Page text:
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Stellenbosch University doctors perform first successful penile transplant in the world
Author: Marketing & Communications
Published: 13/03/2015

In a ground-breaking operation, a team of pioneering surgeons from Stellenbosch University (SU) and Tygerberg Hospital performed the first successful penile transplant in the world.

The marathon nine-hour operation, led by Prof André van der Merwe, head of SU's Division of Urology, was performed on 11 December 2014 at Tygerberg Hospital in Bellville, Cape Town. This is the second time that this type of procedure was attempted, but the first time in history that a successful long-term result was achieved.

"South Africa remains at the forefront of medical progress," says Prof Jimmy Volmink, Dean of SU's Faculty of Medicine and Health Sciences (FMHS). "This procedure is another excellent example of how medical research, technical know-how and patient-centred care can be combined in the quest to relieve human suffering. It shows what can be achieved through effective partnerships between academic institutions and government health services." 

Van der Merwe was assisted by Prof Frank Graewe, head of the Division of Plastic Reconstructive Surgery at SU FMHS, Prof Rafique Moosa, head of the FMHS Department of Medicine, transplant coordinators, anaesthetists, theatre nurses, a psychologist, an ethicist and other support staff.

The patient, whose identity is being protected for ethical reasons, has made a full recovery and has regained all function in the newly transplanted organ.

 "Our goal was that he would be fully functional at two years and we are very surprised by his rapid recovery," says Van der Merwe. The end result of the transplant was the restoration of all the patient's urinary and reproductive functions.

 "It's a massive breakthrough. We've proved that it can be done – we can give someone an organ that is just as good as the one that he had," says Graewe. "It was a privilege to be part of this first successful penis transplant in the world."

"Western Cape Government Health (WCGH) is very proud to be part of this ground-breaking scientific achievement," says Dr Beth Engelbrecht, head of the WCGH. "We are proud of the medical team, who also form part of our own staff compliment at Tygerberg Hospital. It is good to know that a young man's life has been significantly changed with this very complex surgical feat. From experience we know that penile dysfunction and disfigurement has a major adverse psychological effect on people."

The procedure was part of a pilot study to develop a penile transplant procedure that could be performed in a typical South African hospital theatre setting.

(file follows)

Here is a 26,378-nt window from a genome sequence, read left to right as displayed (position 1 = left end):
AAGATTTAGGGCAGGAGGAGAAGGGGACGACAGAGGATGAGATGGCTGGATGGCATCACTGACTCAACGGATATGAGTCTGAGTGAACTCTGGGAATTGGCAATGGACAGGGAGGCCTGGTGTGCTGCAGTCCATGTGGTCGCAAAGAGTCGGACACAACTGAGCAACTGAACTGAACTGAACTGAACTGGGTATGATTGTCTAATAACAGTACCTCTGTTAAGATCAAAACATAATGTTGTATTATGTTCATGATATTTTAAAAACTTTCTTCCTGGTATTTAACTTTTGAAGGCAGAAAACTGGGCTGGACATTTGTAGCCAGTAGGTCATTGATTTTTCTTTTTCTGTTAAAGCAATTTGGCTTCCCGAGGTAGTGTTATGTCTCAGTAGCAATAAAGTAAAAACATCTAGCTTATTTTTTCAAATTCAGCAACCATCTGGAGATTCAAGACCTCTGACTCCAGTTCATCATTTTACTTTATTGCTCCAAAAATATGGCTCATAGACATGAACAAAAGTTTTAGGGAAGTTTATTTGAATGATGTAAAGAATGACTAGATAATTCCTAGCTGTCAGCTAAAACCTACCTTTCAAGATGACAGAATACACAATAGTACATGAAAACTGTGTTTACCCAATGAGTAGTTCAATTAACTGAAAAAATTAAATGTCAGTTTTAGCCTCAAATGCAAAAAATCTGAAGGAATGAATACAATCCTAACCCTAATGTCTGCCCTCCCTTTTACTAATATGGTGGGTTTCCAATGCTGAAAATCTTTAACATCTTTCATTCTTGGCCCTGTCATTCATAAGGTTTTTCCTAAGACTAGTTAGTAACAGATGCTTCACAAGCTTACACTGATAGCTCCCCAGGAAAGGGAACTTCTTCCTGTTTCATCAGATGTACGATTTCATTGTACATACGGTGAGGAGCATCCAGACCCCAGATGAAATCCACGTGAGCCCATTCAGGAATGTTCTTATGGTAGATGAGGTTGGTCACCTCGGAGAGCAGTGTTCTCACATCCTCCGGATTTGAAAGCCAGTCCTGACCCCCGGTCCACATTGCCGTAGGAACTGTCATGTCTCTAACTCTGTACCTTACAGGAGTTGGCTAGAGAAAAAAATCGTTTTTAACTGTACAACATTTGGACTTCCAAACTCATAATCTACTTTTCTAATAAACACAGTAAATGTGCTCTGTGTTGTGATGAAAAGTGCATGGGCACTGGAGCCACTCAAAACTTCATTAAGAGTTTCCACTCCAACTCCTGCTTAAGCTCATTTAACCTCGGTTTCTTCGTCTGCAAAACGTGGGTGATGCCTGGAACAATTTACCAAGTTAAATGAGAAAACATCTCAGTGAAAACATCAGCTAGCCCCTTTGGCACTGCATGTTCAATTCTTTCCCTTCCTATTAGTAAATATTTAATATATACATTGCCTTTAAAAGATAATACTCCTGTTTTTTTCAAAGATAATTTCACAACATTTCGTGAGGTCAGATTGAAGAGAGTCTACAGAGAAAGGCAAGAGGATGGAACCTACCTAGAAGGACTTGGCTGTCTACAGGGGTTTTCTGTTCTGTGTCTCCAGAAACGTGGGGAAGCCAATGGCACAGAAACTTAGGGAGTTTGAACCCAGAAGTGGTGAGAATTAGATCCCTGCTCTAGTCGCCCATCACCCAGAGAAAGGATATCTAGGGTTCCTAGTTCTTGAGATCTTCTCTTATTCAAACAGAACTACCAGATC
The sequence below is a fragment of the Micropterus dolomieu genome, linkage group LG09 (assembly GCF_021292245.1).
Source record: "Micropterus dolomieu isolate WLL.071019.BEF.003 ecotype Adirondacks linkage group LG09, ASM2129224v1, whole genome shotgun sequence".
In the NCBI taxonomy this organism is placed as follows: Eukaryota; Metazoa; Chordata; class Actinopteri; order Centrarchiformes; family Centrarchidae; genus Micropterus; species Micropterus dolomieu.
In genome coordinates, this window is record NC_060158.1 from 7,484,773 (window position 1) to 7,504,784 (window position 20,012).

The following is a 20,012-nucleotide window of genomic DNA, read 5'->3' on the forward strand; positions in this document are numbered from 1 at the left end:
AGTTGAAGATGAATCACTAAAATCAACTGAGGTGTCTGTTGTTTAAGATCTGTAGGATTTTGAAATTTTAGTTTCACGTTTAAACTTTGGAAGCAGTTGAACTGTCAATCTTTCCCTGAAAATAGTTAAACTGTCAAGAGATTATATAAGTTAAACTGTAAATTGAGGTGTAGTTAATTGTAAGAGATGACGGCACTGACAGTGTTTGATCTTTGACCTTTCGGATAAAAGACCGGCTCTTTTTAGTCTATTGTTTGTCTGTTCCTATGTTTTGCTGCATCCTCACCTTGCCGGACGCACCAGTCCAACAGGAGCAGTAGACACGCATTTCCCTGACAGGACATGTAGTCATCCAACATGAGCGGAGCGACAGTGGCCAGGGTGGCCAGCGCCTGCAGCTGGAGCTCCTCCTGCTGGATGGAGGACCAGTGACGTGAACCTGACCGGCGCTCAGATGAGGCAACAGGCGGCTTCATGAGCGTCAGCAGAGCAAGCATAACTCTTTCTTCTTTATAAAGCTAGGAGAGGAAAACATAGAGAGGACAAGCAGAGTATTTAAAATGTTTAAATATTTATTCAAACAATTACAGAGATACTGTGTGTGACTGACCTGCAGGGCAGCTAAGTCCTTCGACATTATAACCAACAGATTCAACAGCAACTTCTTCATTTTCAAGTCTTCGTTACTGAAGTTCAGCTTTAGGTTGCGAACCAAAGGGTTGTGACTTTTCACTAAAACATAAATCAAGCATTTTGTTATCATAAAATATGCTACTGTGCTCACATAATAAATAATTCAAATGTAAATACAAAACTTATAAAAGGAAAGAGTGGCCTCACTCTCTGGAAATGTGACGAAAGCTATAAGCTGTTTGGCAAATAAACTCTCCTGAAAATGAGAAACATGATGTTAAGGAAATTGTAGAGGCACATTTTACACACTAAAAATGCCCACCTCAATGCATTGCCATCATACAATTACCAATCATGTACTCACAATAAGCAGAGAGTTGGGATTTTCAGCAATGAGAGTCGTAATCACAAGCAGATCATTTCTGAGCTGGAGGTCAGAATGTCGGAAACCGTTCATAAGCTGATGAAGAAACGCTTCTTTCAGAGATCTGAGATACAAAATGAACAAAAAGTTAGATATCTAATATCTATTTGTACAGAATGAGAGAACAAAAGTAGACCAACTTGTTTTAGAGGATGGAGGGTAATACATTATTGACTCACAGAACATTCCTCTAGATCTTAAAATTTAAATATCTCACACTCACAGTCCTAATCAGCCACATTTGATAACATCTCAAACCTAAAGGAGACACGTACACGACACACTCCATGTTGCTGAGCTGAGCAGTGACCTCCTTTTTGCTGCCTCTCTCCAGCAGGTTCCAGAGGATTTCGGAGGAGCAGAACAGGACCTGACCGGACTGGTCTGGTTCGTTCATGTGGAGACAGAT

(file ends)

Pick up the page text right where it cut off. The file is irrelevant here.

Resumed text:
"There is a greater need in South Africa for this type of procedure than elsewhere in the world, as many young men lose their penises every year due to complications from traditional circumcision," explains Van der Merwe.

Three years ago the 21-year-old recipient's penis had to be amputated in order to save his life when he developed severe complications after a traditional circumcision. Although there are no formal records on the number of penile amputations per year due to traditional circumcision, one study reported up to 55 cases in the Eastern Cape alone, and experts estimate as many as 250 amputations per year across the country.

"This is a very serious situation. For a young man of 18 or 19 years the loss of his penis can be deeply traumatic. He doesn't necessarily have the psychological capability to process this. There are even reports of suicide among these young men," says Van der Merwe.

"The heroes in all of this for me are the donor, and his family. They saved the lives of many people because they donated the heart, lungs, kidneys, liver, skin, corneas, and then the penis," says Van der Merwe. Finding a donor organ was one of the major challenges of the study.

The planning and preparation for the study started in 2010. After extensive research Van der Merwe and his surgical team decided to employ some parts of the model and techniques developed for the first facial transplant.

"We used the same type of microscopic surgery to connect small blood vessels and nerves, and the psychological evaluation of patients was also similar. The procedure has to be sustainable and has to work in our environment at Tygerberg," says Van der Merwe.

This procedure could eventually also be extended to men who have lost their penises from penile cancer or as a last-resort treatment for severe erectile dysfunction due to medication side effects. As part of the study, nine more patients will receive penile transplants.

Media enquiries

Mandi Barnard
Marketing Coordinator
+27 (0)21 938 9505
+27 (0)82 573 4477
mandi@sun.ac.za
Marketing and Communication Office
Faculty of Medicine and Health Sciences